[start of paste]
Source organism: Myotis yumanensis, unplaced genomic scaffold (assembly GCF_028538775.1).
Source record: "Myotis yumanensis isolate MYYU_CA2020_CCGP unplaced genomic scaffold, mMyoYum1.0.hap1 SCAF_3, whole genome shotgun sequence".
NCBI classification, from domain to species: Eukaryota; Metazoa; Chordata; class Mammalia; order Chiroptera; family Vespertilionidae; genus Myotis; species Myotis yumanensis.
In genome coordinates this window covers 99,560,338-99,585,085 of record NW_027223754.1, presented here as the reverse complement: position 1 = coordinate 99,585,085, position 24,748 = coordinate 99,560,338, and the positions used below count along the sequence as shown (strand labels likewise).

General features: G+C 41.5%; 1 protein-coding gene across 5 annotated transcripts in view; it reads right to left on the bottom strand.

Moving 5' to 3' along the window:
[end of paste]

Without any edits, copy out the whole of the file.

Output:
Source organism: Myotis yumanensis, unplaced genomic scaffold (assembly GCF_028538775.1).
Source record: "Myotis yumanensis isolate MYYU_CA2020_CCGP unplaced genomic scaffold, mMyoYum1.0.hap1 SCAF_3, whole genome shotgun sequence".
NCBI classification, from domain to species: Eukaryota; Metazoa; Chordata; class Mammalia; order Chiroptera; family Vespertilionidae; genus Myotis; species Myotis yumanensis.
In genome coordinates this window covers 99,560,338-99,585,085 of record NW_027223754.1, presented here as the reverse complement: position 1 = coordinate 99,585,085, position 24,748 = coordinate 99,560,338, and the positions used below count along the sequence as shown (strand labels likewise).

General features: G+C 41.5%; 1 protein-coding gene across 5 annotated transcripts in view; it reads right to left on the bottom strand.

Moving 5' to 3' along the window: